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The sole commissioner, Gary Hickinbottom, left, and Premier Andrew Fahie.
The sole commissioner, Gary Hickinbottom, left, and Premier Andrew Fahie.
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By Brian Williams

After seven months of hearings at the Commission of Inquiry into alleged institutional corruption and the governance of the British Virgin Islands (BVI), lone Commissioner Sir Gary Hickenbottom has dredged deep, searched far and wide and interrogated all and sundry. But, Sir Gary and his high-powered United Kingdom (UK)-assigned team has yet failed to discover any “smoking gun” of corruption by any past or present BVI government.

The commission has, indeed, highlighted some administrative operational gaps. Some of which are no longer in existence due to the development and evolution of the governance processes in the growth and maturing of the fledgling country, and cannot amount to the absence of good governance. There have been issues in the past about the length of time taken for the processing and granting of applications for Belonger Status and apparent conflicts with the way this was handled when compared to the provisions of the Immigration Act. However, one of the first — and at the time controversial — initiatives of the Andrew A. Fahie Administration in 2019 was the clearing up of an inherited backlog of applications and the granting of approximately 1,500 Belonger status applications. Premier Fahie told citizens of the BVI that they had nothing to fear from their brothers and sisters, who came from far and wide to make a living in the territory. He labelled it a win-win situation that should be well.

Cabinet’s decision, early in its term, to ask appointees to state boards to voluntary resign is rich fodder for scandalous headlines and media reporting, but the ideological alignment of boards with the vision of the government of the day is not illogical or bad governance. With just four years to deliver its ambitious mandate to the electorate, efficient and effective governance demands that a government should have the teams in these institutions and bodies that are aligned with and passionate about the government’s legitimate policy agenda and who are willing to drive this policy agenda. It is the elected government that will be grilled by the demanding electorate that has no appetite for excuses to account for what they have and have not done with their short time in office.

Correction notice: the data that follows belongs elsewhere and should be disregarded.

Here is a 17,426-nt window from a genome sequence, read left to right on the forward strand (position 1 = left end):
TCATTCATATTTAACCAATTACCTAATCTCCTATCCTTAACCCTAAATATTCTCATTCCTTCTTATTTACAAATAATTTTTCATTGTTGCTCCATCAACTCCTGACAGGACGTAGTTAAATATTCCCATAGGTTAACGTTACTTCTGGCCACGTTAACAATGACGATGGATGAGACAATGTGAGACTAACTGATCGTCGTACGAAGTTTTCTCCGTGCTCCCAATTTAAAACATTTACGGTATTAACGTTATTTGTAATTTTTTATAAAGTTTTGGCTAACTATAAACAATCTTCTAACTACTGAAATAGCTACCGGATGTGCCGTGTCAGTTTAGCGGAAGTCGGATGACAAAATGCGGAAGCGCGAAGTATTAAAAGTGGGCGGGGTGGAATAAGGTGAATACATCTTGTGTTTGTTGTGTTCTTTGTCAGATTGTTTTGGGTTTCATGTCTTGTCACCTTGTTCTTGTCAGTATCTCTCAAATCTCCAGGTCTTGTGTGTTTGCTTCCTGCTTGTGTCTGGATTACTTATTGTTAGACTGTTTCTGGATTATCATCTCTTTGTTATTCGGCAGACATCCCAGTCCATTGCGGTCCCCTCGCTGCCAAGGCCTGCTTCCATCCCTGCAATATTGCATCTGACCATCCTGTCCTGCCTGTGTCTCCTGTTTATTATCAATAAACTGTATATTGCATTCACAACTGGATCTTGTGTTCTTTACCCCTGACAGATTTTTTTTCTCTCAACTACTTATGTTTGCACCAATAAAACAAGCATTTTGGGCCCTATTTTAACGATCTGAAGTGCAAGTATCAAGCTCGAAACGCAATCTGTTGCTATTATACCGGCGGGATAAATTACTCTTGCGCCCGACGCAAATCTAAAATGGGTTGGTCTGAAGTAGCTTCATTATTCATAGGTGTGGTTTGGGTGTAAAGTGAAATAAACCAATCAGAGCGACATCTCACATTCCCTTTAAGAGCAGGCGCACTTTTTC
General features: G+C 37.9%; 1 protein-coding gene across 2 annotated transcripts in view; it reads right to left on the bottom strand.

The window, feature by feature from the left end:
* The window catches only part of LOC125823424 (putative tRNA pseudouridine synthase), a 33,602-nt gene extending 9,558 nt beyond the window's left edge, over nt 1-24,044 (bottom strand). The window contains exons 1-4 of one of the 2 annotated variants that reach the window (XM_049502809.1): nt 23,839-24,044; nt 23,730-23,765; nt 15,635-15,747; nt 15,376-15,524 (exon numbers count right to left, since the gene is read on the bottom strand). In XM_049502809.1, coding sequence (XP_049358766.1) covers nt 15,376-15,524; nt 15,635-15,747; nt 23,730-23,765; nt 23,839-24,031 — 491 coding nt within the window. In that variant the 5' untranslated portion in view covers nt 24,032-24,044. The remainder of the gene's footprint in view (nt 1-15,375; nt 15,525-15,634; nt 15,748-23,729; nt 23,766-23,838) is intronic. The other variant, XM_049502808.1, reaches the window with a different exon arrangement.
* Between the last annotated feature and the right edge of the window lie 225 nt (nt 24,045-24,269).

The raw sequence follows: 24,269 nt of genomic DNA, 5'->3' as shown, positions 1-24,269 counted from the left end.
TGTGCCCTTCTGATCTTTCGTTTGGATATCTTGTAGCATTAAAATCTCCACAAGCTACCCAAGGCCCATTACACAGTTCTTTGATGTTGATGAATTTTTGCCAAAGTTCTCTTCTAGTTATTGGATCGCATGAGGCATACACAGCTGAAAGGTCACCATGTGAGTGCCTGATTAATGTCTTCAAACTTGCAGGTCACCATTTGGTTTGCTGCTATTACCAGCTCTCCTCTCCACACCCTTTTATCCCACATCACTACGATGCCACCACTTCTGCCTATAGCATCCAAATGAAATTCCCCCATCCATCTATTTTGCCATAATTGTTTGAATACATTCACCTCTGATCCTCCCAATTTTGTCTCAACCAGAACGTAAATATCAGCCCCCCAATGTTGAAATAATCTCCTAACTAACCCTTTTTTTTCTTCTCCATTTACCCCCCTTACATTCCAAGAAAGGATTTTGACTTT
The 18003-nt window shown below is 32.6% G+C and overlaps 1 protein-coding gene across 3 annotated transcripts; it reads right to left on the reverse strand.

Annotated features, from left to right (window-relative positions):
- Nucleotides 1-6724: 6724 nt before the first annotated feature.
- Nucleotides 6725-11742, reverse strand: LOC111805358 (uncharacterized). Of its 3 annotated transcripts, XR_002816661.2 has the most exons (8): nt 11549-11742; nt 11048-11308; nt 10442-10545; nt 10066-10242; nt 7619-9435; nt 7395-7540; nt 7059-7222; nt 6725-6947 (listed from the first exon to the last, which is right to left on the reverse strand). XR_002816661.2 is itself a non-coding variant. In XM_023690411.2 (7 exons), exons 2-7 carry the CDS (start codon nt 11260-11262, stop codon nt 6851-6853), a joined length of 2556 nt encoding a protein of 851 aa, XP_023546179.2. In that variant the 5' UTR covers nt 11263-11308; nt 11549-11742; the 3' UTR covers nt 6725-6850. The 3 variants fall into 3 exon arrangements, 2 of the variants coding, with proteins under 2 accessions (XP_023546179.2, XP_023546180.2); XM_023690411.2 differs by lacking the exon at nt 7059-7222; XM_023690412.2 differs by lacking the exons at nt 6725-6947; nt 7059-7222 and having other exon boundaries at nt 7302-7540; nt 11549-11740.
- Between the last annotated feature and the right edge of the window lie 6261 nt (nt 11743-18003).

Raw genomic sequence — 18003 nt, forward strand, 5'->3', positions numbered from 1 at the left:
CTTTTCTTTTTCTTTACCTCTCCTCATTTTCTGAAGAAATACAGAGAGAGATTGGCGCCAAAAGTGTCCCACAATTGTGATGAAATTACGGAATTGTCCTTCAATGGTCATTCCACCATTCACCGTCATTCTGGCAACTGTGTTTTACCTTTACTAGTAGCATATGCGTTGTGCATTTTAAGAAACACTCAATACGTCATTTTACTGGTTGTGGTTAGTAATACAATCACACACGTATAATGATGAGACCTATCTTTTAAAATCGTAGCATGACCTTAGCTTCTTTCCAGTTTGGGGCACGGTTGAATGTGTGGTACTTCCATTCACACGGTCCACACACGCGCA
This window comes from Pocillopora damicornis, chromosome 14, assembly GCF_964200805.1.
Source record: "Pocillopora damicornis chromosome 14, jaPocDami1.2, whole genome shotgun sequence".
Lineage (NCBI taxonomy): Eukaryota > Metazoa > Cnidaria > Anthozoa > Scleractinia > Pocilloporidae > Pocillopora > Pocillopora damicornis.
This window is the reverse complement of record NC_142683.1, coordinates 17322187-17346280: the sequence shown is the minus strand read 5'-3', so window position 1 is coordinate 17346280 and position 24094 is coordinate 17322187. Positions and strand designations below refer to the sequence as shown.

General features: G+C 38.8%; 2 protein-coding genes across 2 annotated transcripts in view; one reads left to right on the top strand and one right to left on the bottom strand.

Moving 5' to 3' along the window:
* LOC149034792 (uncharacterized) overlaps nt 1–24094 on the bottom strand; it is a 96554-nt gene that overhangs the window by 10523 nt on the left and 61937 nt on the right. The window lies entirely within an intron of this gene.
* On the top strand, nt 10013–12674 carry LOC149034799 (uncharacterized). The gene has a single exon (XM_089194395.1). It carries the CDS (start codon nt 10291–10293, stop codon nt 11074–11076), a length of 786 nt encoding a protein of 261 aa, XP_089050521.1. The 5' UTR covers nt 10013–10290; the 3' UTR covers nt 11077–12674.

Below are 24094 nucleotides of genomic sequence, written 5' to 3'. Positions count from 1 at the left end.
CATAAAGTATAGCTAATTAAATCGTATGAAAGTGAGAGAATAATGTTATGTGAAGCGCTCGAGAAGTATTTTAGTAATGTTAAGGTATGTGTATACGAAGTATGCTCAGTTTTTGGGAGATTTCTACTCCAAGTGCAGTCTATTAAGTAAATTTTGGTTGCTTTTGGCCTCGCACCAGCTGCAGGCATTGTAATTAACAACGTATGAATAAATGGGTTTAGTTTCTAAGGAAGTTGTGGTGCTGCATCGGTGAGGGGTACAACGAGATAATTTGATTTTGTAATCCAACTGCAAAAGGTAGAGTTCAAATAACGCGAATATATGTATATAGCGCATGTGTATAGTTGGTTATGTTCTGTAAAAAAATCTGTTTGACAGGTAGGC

In any event, such a practice is not uncommon in jurisdictions that have inherited the Westminster governance model from Britain the Great. Even further, evidence before the commission has revealed that the government never followed through on implementing this decision. And even further still, the Fahie Administration has been proactive, even before the announcement of the commission, to set the precedent of advertising calls for applicants to populate state boards, demonstrating a willing and un-forced commitment to transparency and good governance.

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To the extent that gaps or missteps by a young government have been detected, it cannot be persuasively argued that any of these acts of omission or commission amount to “hanging offences”. The Commission of inquiry is yet to discover any course of dealings that can be characterised as misfeasance or malfeasance. Nothing remotely close to misbehaviour in public office has come to light.

To date, there has been no significant disclosure regarding corruption in government –especially the present one. For sure, the commission has paraded before the public and the world contracts to persons who are publicly aligned with the government — engineering “gotcha” moments. But the commission has not balanced this off by publicising contracts to persons who are not so publicly aligned or persons who are publicly not supportive of the government or to its vocal critics. This deficiency in the commission process creates skewed perceptions about governance and about the culture of the BVI, and casts aspersions on the character of its people — to what end, only time will tell.

Because of the commission’s failure to unearth any major corruption or other wrongdoing on the part of the BVI governments, it comes at an ill opportune time for the government. Smack amid the coronavirus pandemic, the commission diverts the attention of Premier Fahie and other senior officials from the serious task currently confronting the territory of managing the social and economic challenges of COVID-19. It should be swiftly brought to an end so that the territory and its government can settle down, free from distractions, and carry out its mandate to govern, which citizens bestowed on it in February 2019. These trying times demand the full attention of the government.

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